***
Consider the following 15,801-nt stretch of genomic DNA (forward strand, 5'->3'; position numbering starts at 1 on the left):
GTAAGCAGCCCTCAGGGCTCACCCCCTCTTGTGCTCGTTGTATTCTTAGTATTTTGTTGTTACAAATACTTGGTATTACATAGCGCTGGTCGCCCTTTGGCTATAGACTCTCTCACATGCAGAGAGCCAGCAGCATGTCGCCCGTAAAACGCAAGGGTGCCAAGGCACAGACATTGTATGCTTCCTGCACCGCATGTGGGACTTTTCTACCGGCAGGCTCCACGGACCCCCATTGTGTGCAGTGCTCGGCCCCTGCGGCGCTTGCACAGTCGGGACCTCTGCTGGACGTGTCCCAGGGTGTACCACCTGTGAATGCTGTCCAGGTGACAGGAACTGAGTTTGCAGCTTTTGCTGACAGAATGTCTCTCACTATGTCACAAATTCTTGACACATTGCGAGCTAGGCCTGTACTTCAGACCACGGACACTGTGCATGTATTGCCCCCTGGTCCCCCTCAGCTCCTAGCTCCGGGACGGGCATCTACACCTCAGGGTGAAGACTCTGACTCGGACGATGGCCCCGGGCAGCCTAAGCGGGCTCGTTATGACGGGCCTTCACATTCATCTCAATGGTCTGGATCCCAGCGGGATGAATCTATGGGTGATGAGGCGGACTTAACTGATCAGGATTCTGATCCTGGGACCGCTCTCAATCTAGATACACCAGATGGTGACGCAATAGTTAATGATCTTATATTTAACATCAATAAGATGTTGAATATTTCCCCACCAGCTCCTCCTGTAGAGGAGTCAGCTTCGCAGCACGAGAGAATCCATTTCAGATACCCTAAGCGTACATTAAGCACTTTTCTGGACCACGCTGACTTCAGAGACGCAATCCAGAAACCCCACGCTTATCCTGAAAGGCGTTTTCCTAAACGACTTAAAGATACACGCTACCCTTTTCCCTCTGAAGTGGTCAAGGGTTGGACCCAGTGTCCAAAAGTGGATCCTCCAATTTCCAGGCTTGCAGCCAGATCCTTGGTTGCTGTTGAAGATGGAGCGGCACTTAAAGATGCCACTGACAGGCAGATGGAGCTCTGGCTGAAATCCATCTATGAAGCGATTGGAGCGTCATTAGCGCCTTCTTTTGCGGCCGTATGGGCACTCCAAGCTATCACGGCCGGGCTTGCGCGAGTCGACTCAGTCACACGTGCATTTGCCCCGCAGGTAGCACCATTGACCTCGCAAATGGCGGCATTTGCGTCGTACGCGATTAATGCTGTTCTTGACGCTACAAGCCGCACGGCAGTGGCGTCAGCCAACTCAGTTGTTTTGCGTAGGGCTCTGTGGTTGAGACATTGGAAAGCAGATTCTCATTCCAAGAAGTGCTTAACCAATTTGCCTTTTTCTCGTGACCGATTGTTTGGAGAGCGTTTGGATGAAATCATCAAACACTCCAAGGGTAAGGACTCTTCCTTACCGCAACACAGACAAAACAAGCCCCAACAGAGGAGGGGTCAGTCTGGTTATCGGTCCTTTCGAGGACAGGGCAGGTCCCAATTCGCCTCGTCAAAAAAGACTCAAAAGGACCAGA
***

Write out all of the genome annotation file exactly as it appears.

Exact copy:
Consider the following 15,801-nt stretch of genomic DNA (forward strand, 5'->3'; position numbering starts at 1 on the left):
GTAAGCAGCCCTCAGGGCTCACCCCCTCTTGTGCTCGTTGTATTCTTAGTATTTTGTTGTTACAAATACTTGGTATTACATAGCGCTGGTCGCCCTTTGGCTATAGACTCTCTCACATGCAGAGAGCCAGCAGCATGTCGCCCGTAAAACGCAAGGGTGCCAAGGCACAGACATTGTATGCTTCCTGCACCGCATGTGGGACTTTTCTACCGGCAGGCTCCACGGACCCCCATTGTGTGCAGTGCTCGGCCCCTGCGGCGCTTGCACAGTCGGGACCTCTGCTGGACGTGTCCCAGGGTGTACCACCTGTGAATGCTGTCCAGGTGACAGGAACTGAGTTTGCAGCTTTTGCTGACAGAATGTCTCTCACTATGTCACAAATTCTTGACACATTGCGAGCTAGGCCTGTACTTCAGACCACGGACACTGTGCATGTATTGCCCCCTGGTCCCCCTCAGCTCCTAGCTCCGGGACGGGCATCTACACCTCAGGGTGAAGACTCTGACTCGGACGATGGCCCCGGGCAGCCTAAGCGGGCTCGTTATGACGGGCCTTCACATTCATCTCAATGGTCTGGATCCCAGCGGGATGAATCTATGGGTGATGAGGCGGACTTAACTGATCAGGATTCTGATCCTGGGACCGCTCTCAATCTAGATACACCAGATGGTGACGCAATAGTTAATGATCTTATATTTAACATCAATAAGATGTTGAATATTTCCCCACCAGCTCCTCCTGTAGAGGAGTCAGCTTCGCAGCACGAGAGAATCCATTTCAGATACCCTAAGCGTACATTAAGCACTTTTCTGGACCACGCTGACTTCAGAGACGCAATCCAGAAACCCCACGCTTATCCTGAAAGGCGTTTTCCTAAACGACTTAAAGATACACGCTACCCTTTTCCCTCTGAAGTGGTCAAGGGTTGGACCCAGTGTCCAAAAGTGGATCCTCCAATTTCCAGGCTTGCAGCCAGATCCTTGGTTGCTGTTGAAGATGGAGCGGCACTTAAAGATGCCACTGACAGGCAGATGGAGCTCTGGCTGAAATCCATCTATGAAGCGATTGGAGCGTCATTAGCGCCTTCTTTTGCGGCCGTATGGGCACTCCAAGCTATCACGGCCGGGCTTGCGCGAGTCGACTCAGTCACACGTGCATTTGCCCCGCAGGTAGCACCATTGACCTCGCAAATGGCGGCATTTGCGTCGTACGCGATTAATGCTGTTCTTGACGCTACAAGCCGCACGGCAGTGGCGTCAGCCAACTCAGTTGTTTTGCGTAGGGCTCTGTGGTTGAGACATTGGAAAGCAGATTCTCATTCCAAGAAGTGCTTAACCAATTTGCCTTTTTCTCGTGACCGATTGTTTGGAGAGCGTTTGGATGAAATCATCAAACACTCCAAGGGTAAGGACTCTTCCTTACCGCAACACAGACAAAACAAGCCCCAACAGAGGAGGGGTCAGTCTGGTTATCGGTCCTTTCGAGGACAGGGCAGGTCCCAATTCGCCTCGTCAAAAAAGACTCAAAAGGACCAGA